To understand the significance of this, it helps to know a little history. In 1975, when the U.S. military pulled out of Southeast Asia, the Khmer Rouge overran Cambodia and forced the population ' mainly villagers and farmers ' into slave labor camps.
Some of the people celebrating here today are survivors who escaped in 1979 by slipping over the border into Thailand, only to languish for another five years in refugee camps before finally coming to the U.S. The fact that they are gathered here to celebrate at all is a testament to their indomitable spirit.
One Tuesday night, after our regular Madison Insight meditation group, I drive home with my friend Thia. She asks what I've learned in visiting these groups, and I tell her that, even more than before, I realize that Buddhism is a vast subject. There are many paths, not just one ' many tributaries to a river whose surface I have barely skimmed.
Our local scene, I say, is mainly grassroots, a bit threadbare, and very sincere. I add that it is hard to say exactly how many Buddhists practice locally ' there are at least a half-dozen other area groups, plus individuals practicing on their own ' but I would estimate it's over 1,000.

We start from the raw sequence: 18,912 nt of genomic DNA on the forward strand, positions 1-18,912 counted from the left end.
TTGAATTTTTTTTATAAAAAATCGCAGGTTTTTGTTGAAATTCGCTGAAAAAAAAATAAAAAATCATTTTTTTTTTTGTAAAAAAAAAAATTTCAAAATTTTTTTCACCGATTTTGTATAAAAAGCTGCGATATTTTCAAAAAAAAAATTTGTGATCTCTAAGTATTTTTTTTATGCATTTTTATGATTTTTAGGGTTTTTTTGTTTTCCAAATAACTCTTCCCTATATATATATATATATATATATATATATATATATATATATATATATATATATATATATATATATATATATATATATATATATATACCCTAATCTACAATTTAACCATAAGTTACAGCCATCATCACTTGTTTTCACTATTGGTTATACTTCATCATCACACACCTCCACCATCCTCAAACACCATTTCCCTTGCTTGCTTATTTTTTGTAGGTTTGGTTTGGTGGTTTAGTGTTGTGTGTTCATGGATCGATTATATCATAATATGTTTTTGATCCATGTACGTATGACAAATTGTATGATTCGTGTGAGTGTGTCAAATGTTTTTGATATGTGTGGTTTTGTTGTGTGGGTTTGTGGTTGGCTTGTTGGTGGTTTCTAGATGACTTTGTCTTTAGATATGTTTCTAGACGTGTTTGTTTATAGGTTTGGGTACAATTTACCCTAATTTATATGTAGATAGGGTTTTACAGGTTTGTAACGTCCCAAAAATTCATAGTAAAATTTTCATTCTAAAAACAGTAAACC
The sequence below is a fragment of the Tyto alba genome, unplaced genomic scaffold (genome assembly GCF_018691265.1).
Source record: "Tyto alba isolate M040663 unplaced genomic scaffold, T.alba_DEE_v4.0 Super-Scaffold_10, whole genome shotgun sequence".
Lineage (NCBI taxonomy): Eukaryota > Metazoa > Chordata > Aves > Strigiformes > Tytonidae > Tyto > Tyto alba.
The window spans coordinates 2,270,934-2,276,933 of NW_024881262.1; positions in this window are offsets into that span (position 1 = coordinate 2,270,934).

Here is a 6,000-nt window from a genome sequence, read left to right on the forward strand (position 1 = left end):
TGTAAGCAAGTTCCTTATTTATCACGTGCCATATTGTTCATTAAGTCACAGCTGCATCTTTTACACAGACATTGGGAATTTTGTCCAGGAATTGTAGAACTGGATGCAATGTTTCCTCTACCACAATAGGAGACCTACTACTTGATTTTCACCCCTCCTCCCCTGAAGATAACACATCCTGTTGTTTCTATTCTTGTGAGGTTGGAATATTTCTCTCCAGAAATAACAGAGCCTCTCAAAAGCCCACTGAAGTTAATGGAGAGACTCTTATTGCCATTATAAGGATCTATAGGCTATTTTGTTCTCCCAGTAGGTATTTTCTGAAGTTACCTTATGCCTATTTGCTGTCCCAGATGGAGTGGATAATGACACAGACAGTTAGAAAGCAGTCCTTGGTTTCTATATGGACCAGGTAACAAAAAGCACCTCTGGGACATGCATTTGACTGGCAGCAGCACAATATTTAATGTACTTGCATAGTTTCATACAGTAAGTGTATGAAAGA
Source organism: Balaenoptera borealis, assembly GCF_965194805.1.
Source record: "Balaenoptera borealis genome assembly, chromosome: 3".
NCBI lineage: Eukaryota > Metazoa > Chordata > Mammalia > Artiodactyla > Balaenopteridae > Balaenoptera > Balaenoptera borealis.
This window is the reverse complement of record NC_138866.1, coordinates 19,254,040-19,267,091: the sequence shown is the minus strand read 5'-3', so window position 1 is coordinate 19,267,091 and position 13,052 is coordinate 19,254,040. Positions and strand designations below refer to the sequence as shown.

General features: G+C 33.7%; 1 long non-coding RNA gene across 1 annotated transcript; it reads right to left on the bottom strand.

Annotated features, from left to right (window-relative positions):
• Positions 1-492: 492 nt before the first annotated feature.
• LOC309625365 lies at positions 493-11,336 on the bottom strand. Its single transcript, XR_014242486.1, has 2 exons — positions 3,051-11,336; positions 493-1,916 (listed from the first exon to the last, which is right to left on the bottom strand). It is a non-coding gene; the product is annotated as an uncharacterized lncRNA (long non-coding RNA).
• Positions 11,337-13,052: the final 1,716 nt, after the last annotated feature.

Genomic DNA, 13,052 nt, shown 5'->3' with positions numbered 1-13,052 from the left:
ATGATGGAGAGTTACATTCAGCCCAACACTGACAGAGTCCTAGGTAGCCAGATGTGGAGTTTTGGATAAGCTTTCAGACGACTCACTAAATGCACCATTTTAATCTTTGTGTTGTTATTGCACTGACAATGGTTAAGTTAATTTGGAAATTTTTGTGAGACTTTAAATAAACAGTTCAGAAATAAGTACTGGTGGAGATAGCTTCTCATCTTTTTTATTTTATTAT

Still, Buddhism is not exactly poised to sweep the nation. Even the Dalai Lama, when asked about the future of Buddhism in the West, said that a plurality of religions is a good thing, and that America is basically a Judeo-Christian nation.
Nonetheless, for those of us inclined toward self-examination, Buddhism offers a way to open our awareness to each moment and, in the process, let go of unhelpful ideas and behaviors. Furthermore, it provides a social model of tolerance, compassion and acceptance, which might be useful in bringing peace to a shattered world. But no one's claiming it's easy.
Thia nods in silent agreement. Awhile later, not for the first time, she begins marveling ' or is it complaining? ' about how meditation practice has upended her life. 'I never know what's going to happen next,' she says, shaking her head.
It's true. In the space of two years, she has abandoned a settled, complacent life and replaced it with an uncertain, sometimes painful, yet ultimately liberating one.
'This Buddhism,' she says with a rueful laugh. 'It's pretty powerful stuff.'
The Dalai Lama visits
His holiness Tenzin Gyatso, the 14th Dalai Lama, arrives in Madison May 2 for several public speaking events. Tickets for the Alliant Energy Center events are $175 and $125. The Kohl Center event is sold out. See www.deerparkcenter.org for more information.
May 2: Coliseum, Alliant Energy Center, 1:30 pm
May 3: Coliseum, 9:30 am and 1:30 pm
May 4: Coliseum, 9:30 am; Kohl Center, 2:30 pm